The third week of October marked a special occasion for the team of the GATE Project: for the first time since Covid-19, our international team came together for an in-person research symposium. After years of hard work, five of our researchers presented the research results of the GATE Project in Trinity College Dublin on Wednesday, October 19. Dr Susan Murphy and her colleagues in Ireland were delighted to welcome Dr Perpetua Urio and Dr Ikupa Moses to Dublin for participation in the seminar.
Despite the heavy rain and thunderstorm, about fifty people came to TCD to attend the presentations. The audience consisted of academics from a number of Irish universities, students, alumni, policymakers and development practitioners. The session was kicked off by DUCE Diversity Coordinator Dr Ikupa Moses, who gave an illuminating presentation on her systematic review of African masculinities and femininities, which, to our knowledge, is the first to have ever been conducted. Dr Moses was applauded for her efforts to map African traditional knowledge of gender identities and her determination to include the voices of African scholars.
Final-year PhD student Anna Mwakitalu introduced the audience to her research on the under-representation of women in leadership in Tanzanian Higher Education. 70 percent of the academic staff in Tanzanian Higher Learning Institutions are men, yet the majority of studies focus on gender representation in lower levels of education. Ms Mwakitalu successfully addressed this research gap by investigating the notable absence of women in tertiary education senior positions.
Subsequently, Principal Investigator Dr Susan Murphy gave an insightful overview of the influence of institutional habitus on gender mainstreaming in Tanzanian Higher Education. Using four years of data, she illustrated the impact of gender mainstreaming tools introduced by the GATE Project on attitudes towards gender inequalities among DUCE academic staff. Dr Murphy’s research resulted in a lively discussion on awareness of privilege and marginalisation in both Tanzanian and Irish Institutions of Higher Education.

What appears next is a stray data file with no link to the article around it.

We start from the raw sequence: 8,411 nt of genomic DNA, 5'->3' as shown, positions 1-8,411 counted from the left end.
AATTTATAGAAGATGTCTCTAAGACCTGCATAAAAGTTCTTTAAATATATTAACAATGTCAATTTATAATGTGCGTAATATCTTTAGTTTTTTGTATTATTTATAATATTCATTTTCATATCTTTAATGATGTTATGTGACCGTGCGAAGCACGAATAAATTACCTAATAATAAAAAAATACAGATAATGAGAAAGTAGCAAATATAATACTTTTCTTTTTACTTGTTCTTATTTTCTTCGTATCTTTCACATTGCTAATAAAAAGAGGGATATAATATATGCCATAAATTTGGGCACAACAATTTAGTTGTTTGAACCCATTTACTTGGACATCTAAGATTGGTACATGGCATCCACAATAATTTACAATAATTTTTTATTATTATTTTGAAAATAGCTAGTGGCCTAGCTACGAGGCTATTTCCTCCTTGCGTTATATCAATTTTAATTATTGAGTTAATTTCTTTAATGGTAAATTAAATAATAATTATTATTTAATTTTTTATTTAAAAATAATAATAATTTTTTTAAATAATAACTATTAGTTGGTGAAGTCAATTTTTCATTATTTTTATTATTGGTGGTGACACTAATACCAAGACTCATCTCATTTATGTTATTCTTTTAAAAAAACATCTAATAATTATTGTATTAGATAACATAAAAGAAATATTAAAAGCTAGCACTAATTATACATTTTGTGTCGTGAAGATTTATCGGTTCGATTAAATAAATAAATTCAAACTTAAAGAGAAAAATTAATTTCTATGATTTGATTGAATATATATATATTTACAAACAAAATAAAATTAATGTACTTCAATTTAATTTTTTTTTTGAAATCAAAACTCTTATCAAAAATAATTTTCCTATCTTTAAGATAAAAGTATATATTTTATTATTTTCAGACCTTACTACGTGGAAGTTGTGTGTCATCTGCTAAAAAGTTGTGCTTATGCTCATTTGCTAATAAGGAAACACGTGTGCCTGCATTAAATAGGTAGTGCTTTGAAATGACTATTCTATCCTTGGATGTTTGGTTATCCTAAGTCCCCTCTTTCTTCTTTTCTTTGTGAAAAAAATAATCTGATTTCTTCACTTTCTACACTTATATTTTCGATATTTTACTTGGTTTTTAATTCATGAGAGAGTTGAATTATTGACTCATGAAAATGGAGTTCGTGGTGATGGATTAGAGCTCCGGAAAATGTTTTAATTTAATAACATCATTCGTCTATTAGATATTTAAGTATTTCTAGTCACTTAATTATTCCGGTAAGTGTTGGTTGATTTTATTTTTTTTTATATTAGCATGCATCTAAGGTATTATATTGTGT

Zooming in from Canada, former research assistant and alumna of TCD’s Master’s in Development Practice, Samar Mudawi, presented the findings of her paper on gender stereotyping in higher education. Ms Mudawi’s case study of a teacher-training college in Tanzania showed that rigid gender stereotypes are still prevalent in Tanzania. Traditional understandings of femininity and masculinity have a direct effect on gender roles, with women being associated with expressive roles, and men with positions of leadership in both the public and private realm.
The final speaker of the seminar was Principal Investigator Dr Perpetua Urio. Dr Urio drew our attention to the effects of gender pedagogy sensitive training in DUCE and illustrated how biased language can inhibit learning processes among all genders. The trainings offered by Dr Urio and her team challenged these prejudices and helped transform attitudes and behaviour of academic staff that chose to participate in the training.
The team of the GATE Project look back on a very successful seminar. We would like to thank everyone who attended for coming. We hope to see you again in the future!